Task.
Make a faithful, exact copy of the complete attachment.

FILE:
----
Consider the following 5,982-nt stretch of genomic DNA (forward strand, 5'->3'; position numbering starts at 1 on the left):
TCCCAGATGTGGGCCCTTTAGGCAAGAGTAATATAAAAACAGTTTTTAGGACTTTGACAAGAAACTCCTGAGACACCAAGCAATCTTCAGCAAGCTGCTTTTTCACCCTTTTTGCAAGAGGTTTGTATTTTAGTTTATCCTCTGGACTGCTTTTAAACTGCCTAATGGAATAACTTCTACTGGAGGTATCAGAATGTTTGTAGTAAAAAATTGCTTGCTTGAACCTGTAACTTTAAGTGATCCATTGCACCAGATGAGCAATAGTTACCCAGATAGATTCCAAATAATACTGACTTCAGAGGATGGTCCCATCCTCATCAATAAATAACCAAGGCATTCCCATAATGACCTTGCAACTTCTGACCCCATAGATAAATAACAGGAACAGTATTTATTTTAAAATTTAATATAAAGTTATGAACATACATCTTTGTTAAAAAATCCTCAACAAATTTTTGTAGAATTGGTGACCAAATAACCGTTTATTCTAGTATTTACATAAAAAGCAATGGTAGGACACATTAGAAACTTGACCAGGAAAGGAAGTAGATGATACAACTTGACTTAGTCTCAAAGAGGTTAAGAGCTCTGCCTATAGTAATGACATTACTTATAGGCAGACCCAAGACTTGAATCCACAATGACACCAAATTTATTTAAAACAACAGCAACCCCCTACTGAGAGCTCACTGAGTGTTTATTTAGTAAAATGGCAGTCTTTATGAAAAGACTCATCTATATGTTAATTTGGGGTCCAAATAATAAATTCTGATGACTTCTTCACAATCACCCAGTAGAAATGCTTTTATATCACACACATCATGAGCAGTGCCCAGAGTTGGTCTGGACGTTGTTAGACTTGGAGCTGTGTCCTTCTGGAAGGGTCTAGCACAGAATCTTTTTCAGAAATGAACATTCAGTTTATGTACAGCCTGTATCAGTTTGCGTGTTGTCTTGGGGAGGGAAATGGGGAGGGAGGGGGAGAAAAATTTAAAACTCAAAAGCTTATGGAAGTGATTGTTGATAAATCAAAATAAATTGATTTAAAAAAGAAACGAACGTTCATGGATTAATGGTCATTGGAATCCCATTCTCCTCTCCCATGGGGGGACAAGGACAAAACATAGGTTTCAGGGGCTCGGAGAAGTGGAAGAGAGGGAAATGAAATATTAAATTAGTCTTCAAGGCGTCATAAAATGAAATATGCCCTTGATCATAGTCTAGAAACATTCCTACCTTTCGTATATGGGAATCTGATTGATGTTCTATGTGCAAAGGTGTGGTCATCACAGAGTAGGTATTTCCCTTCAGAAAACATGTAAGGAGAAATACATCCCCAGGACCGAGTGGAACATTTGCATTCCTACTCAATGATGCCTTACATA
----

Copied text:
Consider the following 5,982-nt stretch of genomic DNA (forward strand, 5'->3'; position numbering starts at 1 on the left):
TCCCAGATGTGGGCCCTTTAGGCAAGAGTAATATAAAAACAGTTTTTAGGACTTTGACAAGAAACTCCTGAGACACCAAGCAATCTTCAGCAAGCTGCTTTTTCACCCTTTTTGCAAGAGGTTTGTATTTTAGTTTATCCTCTGGACTGCTTTTAAACTGCCTAATGGAATAACTTCTACTGGAGGTATCAGAATGTTTGTAGTAAAAAATTGCTTGCTTGAACCTGTAACTTTAAGTGATCCATTGCACCAGATGAGCAATAGTTACCCAGATAGATTCCAAATAATACTGACTTCAGAGGATGGTCCCATCCTCATCAATAAATAACCAAGGCATTCCCATAATGACCTTGCAACTTCTGACCCCATAGATAAATAACAGGAACAGTATTTATTTTAAAATTTAATATAAAGTTATGAACATACATCTTTGTTAAAAAATCCTCAACAAATTTTTGTAGAATTGGTGACCAAATAACCGTTTATTCTAGTATTTACATAAAAAGCAATGGTAGGACACATTAGAAACTTGACCAGGAAAGGAAGTAGATGATACAACTTGACTTAGTCTCAAAGAGGTTAAGAGCTCTGCCTATAGTAATGACATTACTTATAGGCAGACCCAAGACTTGAATCCACAATGACACCAAATTTATTTAAAACAACAGCAACCCCCTACTGAGAGCTCACTGAGTGTTTATTTAGTAAAATGGCAGTCTTTATGAAAAGACTCATCTATATGTTAATTTGGGGTCCAAATAATAAATTCTGATGACTTCTTCACAATCACCCAGTAGAAATGCTTTTATATCACACACATCATGAGCAGTGCCCAGAGTTGGTCTGGACGTTGTTAGACTTGGAGCTGTGTCCTTCTGGAAGGGTCTAGCACAGAATCTTTTTCAGAAATGAACATTCAGTTTATGTACAGCCTGTATCAGTTTGCGTGTTGTCTTGGGGAGGGAAATGGGGAGGGAGGGGGAGAAAAATTTAAAACTCAAAAGCTTATGGAAGTGATTGTTGATAAATCAAAATAAATTGATTTAAAAAAGAAACGAACGTTCATGGATTAATGGTCATTGGAATCCCATTCTCCTCTCCCATGGGGGGACAAGGACAAAACATAGGTTTCAGGGGCTCGGAGAAGTGGAAGAGAGGGAAATGAAATATTAAATTAGTCTTCAAGGCGTCATAAAATGAAATATGCCCTTGATCATAGTCTAGAAACATTCCTACCTTTCGTATATGGGAATCTGATTGATGTTCTATGTGCAAAGGTGTGGTCATCACAGAGTAGGTATTTCCCTTCAGAAAACATGTAAGGAGAAATACATCCCCAGGACCGAGTGGAACATTTGCATTCCTACTCAATGATGCCTTACATA